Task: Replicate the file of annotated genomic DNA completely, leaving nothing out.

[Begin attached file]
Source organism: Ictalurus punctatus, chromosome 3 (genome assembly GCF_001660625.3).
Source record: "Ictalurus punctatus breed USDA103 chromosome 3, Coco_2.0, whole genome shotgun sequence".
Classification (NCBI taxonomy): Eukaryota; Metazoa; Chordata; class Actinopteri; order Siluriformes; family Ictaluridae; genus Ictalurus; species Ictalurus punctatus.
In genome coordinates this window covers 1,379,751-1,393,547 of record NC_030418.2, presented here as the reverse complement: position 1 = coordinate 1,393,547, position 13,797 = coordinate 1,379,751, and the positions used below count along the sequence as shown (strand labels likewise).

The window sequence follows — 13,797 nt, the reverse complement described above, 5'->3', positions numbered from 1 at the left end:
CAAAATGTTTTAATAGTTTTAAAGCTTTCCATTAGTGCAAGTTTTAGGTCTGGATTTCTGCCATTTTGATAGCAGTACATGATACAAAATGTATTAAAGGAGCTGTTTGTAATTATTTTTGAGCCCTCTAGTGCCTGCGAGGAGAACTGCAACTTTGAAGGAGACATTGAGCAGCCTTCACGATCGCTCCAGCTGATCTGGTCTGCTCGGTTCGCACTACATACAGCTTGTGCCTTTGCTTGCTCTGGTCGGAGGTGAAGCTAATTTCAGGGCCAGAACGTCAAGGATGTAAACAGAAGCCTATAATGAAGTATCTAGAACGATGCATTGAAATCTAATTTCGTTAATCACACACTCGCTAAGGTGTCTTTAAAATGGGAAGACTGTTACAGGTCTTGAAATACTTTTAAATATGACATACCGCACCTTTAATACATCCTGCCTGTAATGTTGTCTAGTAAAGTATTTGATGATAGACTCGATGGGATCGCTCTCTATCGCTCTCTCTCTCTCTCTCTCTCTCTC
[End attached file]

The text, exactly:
Source organism: Ictalurus punctatus, chromosome 3 (genome assembly GCF_001660625.3).
Source record: "Ictalurus punctatus breed USDA103 chromosome 3, Coco_2.0, whole genome shotgun sequence".
Classification (NCBI taxonomy): Eukaryota; Metazoa; Chordata; class Actinopteri; order Siluriformes; family Ictaluridae; genus Ictalurus; species Ictalurus punctatus.
In genome coordinates this window covers 1,379,751-1,393,547 of record NC_030418.2, presented here as the reverse complement: position 1 = coordinate 1,393,547, position 13,797 = coordinate 1,379,751, and the positions used below count along the sequence as shown (strand labels likewise).

The window sequence follows — 13,797 nt, the reverse complement described above, 5'->3', positions numbered from 1 at the left end:
CAAAATGTTTTAATAGTTTTAAAGCTTTCCATTAGTGCAAGTTTTAGGTCTGGATTTCTGCCATTTTGATAGCAGTACATGATACAAAATGTATTAAAGGAGCTGTTTGTAATTATTTTTGAGCCCTCTAGTGCCTGCGAGGAGAACTGCAACTTTGAAGGAGACATTGAGCAGCCTTCACGATCGCTCCAGCTGATCTGGTCTGCTCGGTTCGCACTACATACAGCTTGTGCCTTTGCTTGCTCTGGTCGGAGGTGAAGCTAATTTCAGGGCCAGAACGTCAAGGATGTAAACAGAAGCCTATAATGAAGTATCTAGAACGATGCATTGAAATCTAATTTCGTTAATCACACACTCGCTAAGGTGTCTTTAAAATGGGAAGACTGTTACAGGTCTTGAAATACTTTTAAATATGACATACCGCACCTTTAATACATCCTGCCTGTAATGTTGTCTAGTAAAGTATTTGATGATAGACTCGATGGGATCGCTCTCTATCGCTCTCTCTCTCTCTCTCTCTCTCTC